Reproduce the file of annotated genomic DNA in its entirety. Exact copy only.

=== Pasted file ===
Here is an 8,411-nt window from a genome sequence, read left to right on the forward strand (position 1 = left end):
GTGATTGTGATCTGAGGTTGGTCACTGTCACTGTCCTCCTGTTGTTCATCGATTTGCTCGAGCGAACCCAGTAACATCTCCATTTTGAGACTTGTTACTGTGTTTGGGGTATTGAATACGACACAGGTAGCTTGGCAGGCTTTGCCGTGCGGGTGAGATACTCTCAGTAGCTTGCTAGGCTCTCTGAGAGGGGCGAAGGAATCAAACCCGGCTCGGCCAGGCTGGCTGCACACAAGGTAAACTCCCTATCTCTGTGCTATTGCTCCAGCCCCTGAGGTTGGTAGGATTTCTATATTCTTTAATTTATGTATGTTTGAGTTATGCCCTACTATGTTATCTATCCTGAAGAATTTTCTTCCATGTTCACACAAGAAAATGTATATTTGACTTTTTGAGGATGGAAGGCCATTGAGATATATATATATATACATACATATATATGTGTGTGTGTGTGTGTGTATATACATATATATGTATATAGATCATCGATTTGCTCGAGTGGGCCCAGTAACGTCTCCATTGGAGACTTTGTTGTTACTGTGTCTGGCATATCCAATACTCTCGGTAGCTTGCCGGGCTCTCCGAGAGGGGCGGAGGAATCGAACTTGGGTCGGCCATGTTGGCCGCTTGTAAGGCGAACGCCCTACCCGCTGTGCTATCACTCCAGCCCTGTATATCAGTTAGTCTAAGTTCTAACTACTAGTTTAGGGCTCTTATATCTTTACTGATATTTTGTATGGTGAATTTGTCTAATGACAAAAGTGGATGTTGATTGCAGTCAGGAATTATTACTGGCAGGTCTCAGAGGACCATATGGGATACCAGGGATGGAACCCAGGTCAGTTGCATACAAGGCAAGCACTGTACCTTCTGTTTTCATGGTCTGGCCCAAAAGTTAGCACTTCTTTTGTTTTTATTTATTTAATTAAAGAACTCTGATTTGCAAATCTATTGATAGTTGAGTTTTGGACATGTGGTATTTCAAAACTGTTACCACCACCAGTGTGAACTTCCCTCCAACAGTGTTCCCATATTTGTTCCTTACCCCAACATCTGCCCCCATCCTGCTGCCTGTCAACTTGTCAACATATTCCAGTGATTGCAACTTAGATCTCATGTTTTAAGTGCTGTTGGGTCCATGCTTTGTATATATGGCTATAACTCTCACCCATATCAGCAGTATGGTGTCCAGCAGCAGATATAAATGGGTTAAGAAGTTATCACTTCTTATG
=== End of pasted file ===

Here is an 8,411-nt window from a genome sequence, read left to right on the forward strand (position 1 = left end):
GTGATTGTGATCTGAGGTTGGTCACTGTCACTGTCCTCCTGTTGTTCATCGATTTGCTCGAGCGAACCCAGTAACATCTCCATTTTGAGACTTGTTACTGTGTTTGGGGTATTGAATACGACACAGGTAGCTTGGCAGGCTTTGCCGTGCGGGTGAGATACTCTCAGTAGCTTGCTAGGCTCTCTGAGAGGGGCGAAGGAATCAAACCCGGCTCGGCCAGGCTGGCTGCACACAAGGTAAACTCCCTATCTCTGTGCTATTGCTCCAGCCCCTGAGGTTGGTAGGATTTCTATATTCTTTAATTTATGTATGTTTGAGTTATGCCCTACTATGTTATCTATCCTGAAGAATTTTCTTCCATGTTCACACAAGAAAATGTATATTTGACTTTTTGAGGATGGAAGGCCATTGAGATATATATATATATACATACATATATATGTGTGTGTGTGTGTGTGTATATACATATATATGTATATAGATCATCGATTTGCTCGAGTGGGCCCAGTAACGTCTCCATTGGAGACTTTGTTGTTACTGTGTCTGGCATATCCAATACTCTCGGTAGCTTGCCGGGCTCTCCGAGAGGGGCGGAGGAATCGAACTTGGGTCGGCCATGTTGGCCGCTTGTAAGGCGAACGCCCTACCCGCTGTGCTATCACTCCAGCCCTGTATATCAGTTAGTCTAAGTTCTAACTACTAGTTTAGGGCTCTTATATCTTTACTGATATTTTGTATGGTGAATTTGTCTAATGACAAAAGTGGATGTTGATTGCAGTCAGGAATTATTACTGGCAGGTCTCAGAGGACCATATGGGATACCAGGGATGGAACCCAGGTCAGTTGCATACAAGGCAAGCACTGTACCTTCTGTTTTCATGGTCTGGCCCAAAAGTTAGCACTTCTTTTGTTTTTATTTATTTAATTAAAGAACTCTGATTTGCAAATCTATTGATAGTTGAGTTTTGGACATGTGGTATTTCAAAACTGTTACCACCACCAGTGTGAACTTCCCTCCAACAGTGTTCCCATATTTGTTCCTTACCCCAACATCTGCCCCCATCCTGCTGCCTGTCAACTTGTCAACATATTCCAGTGATTGCAACTTAGATCTCATGTTTTAAGTGCTGTTGGGTCCATGCTTTGTATATATGGCTATAACTCTCACCCATATCAGCAGTATGGTGTCCAGCAGCAGATATAAATGGGTTAAGAAGTTATCACTTCTTATG